Warm-up games against Austria and Romania were the first two England games in which spectators were allowed back inside stadiums since the third national lockdown prohibited it.
What should’ve been a joyous occasion was disappointingly overshadowed by the group of ‘fans’- if you can even call them that- whose boos could be heard when the England players took the knee to show solidarity against racial injustice.
On both occasions, the remaining supporters partially muted the jeers but it still highlights the need to educate all fans on what exactly taking the knee represents.
Three Lions boss Gareth Southgate addressed the media in the wake of the booing and has pleaded with fans who “aren’t understanding the message.”
Marcus Rashford said: “We believe it is the right thing to do so we will continue to do it.”
Vice-captain Jordan Henderson told the media that the England squad “stand together against racism,” but told Sky Sports that his teammates are “sick of talking about” their decision to keep taking the knee.
Timeline of ‘taking the knee’
In 2016, NFL quarterback Colin Kaepernick rocked the sporting world when he took the knee during the pre-game national anthem, in protest against police brutality towards African-Americans in the United States.
Kaepernick divided opinion, subsequently losing his place on the San Francisco 49ers roster- he is still a free agent to this day.
However, it was in 2020 where the Black Lives Matter (BLM) movement gained seismic traction, sparked when US citizen George Floyd was murdered in Minneapolis.
In the wake of Floyd’s murder, sports teams across the globe began to take the knee which is now vastly recognised as the symbol against racial injustice.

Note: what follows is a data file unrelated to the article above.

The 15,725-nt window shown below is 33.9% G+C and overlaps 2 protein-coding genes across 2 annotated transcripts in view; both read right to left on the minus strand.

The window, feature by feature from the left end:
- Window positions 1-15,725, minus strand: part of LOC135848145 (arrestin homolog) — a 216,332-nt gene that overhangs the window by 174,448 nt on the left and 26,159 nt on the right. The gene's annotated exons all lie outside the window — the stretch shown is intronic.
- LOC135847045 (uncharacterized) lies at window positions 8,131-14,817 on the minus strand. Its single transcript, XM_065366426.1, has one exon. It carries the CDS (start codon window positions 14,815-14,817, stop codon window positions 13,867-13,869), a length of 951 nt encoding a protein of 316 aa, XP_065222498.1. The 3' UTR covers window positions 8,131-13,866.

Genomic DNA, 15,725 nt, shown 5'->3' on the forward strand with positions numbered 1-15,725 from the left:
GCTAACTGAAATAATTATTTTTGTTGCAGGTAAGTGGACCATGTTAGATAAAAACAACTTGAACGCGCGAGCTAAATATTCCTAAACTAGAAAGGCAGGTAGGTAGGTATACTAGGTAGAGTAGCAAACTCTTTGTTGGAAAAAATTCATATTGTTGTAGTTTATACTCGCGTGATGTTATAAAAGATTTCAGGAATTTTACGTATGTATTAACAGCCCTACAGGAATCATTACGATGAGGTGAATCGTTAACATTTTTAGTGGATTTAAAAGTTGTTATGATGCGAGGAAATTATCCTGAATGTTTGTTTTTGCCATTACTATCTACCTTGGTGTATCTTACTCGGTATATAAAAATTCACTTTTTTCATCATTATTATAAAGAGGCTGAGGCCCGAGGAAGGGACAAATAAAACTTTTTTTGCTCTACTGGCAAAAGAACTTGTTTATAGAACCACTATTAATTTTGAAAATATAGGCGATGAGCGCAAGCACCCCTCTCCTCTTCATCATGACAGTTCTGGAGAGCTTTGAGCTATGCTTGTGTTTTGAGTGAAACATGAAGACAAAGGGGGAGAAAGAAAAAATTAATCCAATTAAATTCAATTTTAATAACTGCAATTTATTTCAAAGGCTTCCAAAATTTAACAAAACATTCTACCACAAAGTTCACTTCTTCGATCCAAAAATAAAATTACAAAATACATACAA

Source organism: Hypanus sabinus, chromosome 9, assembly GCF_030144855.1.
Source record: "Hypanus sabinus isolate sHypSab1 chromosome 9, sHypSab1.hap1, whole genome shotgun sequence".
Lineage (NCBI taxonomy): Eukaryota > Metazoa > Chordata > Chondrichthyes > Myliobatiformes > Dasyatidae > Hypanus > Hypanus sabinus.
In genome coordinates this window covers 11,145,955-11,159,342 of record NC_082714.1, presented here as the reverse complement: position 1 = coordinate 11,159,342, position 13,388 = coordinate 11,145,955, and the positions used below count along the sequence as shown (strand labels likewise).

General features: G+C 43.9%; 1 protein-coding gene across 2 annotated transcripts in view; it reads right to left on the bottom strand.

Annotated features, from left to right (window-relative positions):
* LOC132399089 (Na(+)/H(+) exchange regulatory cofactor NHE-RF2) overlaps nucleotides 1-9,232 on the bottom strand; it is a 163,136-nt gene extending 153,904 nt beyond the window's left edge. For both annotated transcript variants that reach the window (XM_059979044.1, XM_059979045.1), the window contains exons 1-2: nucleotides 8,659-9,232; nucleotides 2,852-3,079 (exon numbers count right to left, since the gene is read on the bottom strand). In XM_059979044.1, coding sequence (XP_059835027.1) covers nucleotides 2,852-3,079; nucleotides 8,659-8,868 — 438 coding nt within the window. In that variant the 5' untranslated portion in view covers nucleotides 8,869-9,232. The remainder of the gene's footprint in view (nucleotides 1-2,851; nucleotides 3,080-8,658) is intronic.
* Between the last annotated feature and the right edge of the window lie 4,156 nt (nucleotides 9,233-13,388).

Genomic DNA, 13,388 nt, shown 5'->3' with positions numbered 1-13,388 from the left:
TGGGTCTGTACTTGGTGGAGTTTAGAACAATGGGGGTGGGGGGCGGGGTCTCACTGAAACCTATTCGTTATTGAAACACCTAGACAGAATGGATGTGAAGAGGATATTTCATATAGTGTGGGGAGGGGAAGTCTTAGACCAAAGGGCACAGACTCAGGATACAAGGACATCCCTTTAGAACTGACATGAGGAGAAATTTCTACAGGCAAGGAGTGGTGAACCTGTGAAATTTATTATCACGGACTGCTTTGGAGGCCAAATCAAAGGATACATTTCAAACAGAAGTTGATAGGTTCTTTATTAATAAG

The Premier League and EFL, governed by the FA, adopted the gesture last summer and it has since become a mainstay, enacted briefly before every game.
Why are fans booing the knee?
Not that it’s a prize, but England fans weren’t the first to boo the knee.
In December 2020, following the reintroduction of fans back into stadiums- for the first time- Millwall supporters booed the players, as they took the knee.
Fast forward half a year, and the same problem surfaced at Riverside, instead initiated by the England collective.
Fans claim that taking the knee has ‘lost its impact’ and is merely a form of tokenism.
England players have also, more recently, been accused of promoting Marxism.
Addressing fans who boo the knee
The action of taking the knee is a choice players have, it is not enforced by football organisations, merely supported.
The same way the majority of footballers choose to take the knee, they can just as easily choose not to.
Crystal Palace talisman Wilfried Zaha, for one, has chosen not to take the knee, as it feels it is “degrading” and instead stands before matches- showing that it is not a political gesture forced by the Football Association.
Regardless of what your favourite player may decide to do, you neither have to agree or disagree with the knee- as mentioned, the choice is yours.
However, what is not acceptable is the jeers and negativity directed towards it, especially when the players have been so brave to unite and show solidarity for the Black Lives Matter movement.
Football fans follow for the passion, emotion, and pure elation- an indescribable feeling- that is achieved when a team is successful.
For me, football fans should simply not be allowed to celebrate the success achieved by the players, if they cannot encourage, support, and wish success to them in their battle against racial discrimination.
Euro glory for England can inspire the nation and the prospect of this will undeniably unite the country, as it has done on many previous occasions.
Which is why, it is important that now, more than ever, regardless of what opinion you may hold, that any negativity towards players taking the knee is brushed aside- for the good of the players and the country.